Table of Contents
ISRN Stem Cells
Volume 2013, Article ID 784541, 12 pages
Review Article

The Systems Biology of Stem Cell Released Molecules—Based Therapeutics

BioRegenerative Sciences, Inc., 2658 Del Mar Heights Road, Suite 416, San Diego, CA 92014, USA

Received 20 February 2013; Accepted 2 April 2013

Academic Editors: A. Chapel and B. Rogister

Copyright © 2013 Greg Maguire and Peter Friedman. This is an open access article distributed under the Creative Commons Attribution License, which permits unrestricted use, distribution, and reproduction in any medium, provided the original work is properly cited.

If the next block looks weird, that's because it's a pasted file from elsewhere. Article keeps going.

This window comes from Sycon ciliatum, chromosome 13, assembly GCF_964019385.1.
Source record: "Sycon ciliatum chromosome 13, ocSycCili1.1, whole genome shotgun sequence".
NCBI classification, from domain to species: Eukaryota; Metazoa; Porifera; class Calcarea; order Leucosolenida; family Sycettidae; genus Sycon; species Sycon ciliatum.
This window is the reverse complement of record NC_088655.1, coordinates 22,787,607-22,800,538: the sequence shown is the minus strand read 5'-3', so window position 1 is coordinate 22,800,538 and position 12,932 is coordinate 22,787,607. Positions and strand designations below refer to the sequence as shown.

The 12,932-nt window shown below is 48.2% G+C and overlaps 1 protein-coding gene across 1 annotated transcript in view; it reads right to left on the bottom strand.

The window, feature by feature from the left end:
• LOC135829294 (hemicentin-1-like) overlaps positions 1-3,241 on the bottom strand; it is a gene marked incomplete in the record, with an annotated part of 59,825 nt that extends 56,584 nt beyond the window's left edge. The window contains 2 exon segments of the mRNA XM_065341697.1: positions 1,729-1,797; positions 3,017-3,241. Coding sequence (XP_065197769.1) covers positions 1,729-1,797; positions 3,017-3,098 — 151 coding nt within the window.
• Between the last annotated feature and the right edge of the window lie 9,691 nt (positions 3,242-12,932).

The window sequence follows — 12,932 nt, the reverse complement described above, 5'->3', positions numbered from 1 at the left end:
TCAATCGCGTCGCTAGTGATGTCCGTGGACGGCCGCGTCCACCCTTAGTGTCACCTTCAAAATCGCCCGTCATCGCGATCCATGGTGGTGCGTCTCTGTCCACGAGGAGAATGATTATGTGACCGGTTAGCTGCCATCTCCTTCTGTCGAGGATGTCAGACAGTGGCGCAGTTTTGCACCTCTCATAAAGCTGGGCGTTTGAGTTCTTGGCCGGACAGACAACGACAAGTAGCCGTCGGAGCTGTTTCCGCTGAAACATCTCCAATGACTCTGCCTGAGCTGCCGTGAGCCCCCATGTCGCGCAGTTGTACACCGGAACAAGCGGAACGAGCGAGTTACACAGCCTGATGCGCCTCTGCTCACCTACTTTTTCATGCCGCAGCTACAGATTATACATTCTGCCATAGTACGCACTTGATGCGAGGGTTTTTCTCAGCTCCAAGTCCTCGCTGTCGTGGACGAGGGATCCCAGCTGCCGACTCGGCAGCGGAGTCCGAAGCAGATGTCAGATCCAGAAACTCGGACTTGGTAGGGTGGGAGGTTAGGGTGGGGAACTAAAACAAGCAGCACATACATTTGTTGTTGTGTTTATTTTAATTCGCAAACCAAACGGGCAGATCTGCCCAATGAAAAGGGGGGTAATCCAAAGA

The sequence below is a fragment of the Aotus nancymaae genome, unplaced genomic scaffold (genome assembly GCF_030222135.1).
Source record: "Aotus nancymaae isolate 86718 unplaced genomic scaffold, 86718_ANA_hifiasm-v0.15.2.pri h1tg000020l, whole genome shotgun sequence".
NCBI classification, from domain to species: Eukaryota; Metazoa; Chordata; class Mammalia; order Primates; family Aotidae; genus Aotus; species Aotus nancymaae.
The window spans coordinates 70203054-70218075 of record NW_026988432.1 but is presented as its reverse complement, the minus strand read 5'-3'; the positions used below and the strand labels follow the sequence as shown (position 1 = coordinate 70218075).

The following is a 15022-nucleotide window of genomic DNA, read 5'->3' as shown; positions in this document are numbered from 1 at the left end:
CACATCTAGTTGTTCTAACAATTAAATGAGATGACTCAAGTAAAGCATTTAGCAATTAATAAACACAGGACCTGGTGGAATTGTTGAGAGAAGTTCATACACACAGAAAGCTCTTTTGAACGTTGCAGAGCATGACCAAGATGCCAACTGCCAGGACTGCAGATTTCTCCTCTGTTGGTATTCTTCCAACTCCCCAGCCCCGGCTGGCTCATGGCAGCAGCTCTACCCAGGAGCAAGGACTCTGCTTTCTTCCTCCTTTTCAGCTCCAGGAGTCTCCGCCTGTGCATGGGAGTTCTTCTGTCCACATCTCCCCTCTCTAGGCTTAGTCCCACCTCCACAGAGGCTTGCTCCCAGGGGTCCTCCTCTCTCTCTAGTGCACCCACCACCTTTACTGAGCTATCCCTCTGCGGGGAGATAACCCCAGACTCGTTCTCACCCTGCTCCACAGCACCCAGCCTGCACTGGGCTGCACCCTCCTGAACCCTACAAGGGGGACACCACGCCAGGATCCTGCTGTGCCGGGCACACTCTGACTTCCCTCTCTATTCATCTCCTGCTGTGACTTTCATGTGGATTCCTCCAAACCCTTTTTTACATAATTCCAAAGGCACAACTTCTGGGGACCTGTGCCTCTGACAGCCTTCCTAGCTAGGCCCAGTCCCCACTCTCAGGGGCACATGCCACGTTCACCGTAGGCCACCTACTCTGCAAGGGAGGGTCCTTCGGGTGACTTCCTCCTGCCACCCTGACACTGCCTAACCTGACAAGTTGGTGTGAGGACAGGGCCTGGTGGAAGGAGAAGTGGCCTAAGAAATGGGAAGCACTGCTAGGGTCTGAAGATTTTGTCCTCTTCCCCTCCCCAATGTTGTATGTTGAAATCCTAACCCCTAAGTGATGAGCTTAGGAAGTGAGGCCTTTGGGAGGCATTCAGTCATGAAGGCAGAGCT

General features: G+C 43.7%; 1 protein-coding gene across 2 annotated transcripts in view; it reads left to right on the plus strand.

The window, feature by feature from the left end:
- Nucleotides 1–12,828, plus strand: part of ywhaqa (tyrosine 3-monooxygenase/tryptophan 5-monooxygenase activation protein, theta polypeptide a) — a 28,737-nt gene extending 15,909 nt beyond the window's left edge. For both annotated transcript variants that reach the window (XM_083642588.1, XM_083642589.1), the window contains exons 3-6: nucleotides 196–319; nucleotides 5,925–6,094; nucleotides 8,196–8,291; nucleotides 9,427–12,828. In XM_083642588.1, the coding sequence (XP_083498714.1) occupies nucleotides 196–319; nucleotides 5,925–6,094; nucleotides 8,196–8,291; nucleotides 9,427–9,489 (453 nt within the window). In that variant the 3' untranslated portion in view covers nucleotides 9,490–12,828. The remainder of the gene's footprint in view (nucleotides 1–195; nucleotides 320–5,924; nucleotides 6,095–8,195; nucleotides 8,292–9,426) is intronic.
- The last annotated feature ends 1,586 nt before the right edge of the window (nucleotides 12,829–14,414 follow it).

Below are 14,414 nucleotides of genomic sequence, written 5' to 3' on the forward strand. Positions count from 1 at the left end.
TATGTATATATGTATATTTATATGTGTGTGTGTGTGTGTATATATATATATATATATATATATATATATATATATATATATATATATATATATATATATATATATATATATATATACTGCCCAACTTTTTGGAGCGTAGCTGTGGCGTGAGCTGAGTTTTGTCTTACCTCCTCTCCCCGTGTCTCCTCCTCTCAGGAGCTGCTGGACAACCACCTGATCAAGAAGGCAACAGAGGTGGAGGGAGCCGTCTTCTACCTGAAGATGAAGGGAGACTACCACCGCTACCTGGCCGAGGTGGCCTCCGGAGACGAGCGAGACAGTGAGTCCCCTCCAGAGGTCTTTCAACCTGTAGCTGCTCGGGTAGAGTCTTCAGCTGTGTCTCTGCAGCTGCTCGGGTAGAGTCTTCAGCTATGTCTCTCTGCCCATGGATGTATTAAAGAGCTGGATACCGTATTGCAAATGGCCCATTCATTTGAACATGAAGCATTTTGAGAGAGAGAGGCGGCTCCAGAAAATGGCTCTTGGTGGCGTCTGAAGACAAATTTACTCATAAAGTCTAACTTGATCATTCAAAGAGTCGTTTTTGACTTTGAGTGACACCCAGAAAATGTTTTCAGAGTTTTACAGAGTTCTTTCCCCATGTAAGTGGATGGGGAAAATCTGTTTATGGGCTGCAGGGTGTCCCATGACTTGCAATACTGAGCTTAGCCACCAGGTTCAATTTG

Most therapeutics are based on the traditional method of reductionism where a clinically defined condition is broken down into a defined biochemical pathway underlying the condition, then a target in the pathway is identified, followed by developing a drug to interact with the target, modifying the target such that the disease is ameliorated. Biology acts as a system, therefore reductionist approaches to developing therapeutics are limited in therapeutic value because disease or traumatized tissue involves multiple underlying pathways, only a part of the pathways underlying the disease is manipulated by the traditional therapeutic. Much data regarding stem cells shows that their beneficial effects are not restricted to their ability to differentiate, but is more likely due in large part to their ability to release a multitude of molecules. Stem cells release potent combinations of factors that modulate the composition of the cellular milieu to evoke a multitude of responses from neighboring cells. Therefore, stem cells represent a natural systems-based biological factory for the production and release of a multitude of molecules that interact with the system of biomolecular circuits underlying an indication. Current research includes efforts to define, stimulate, enhance, and harness stem cell released molecules (SRM) to develop systems-therapeutics.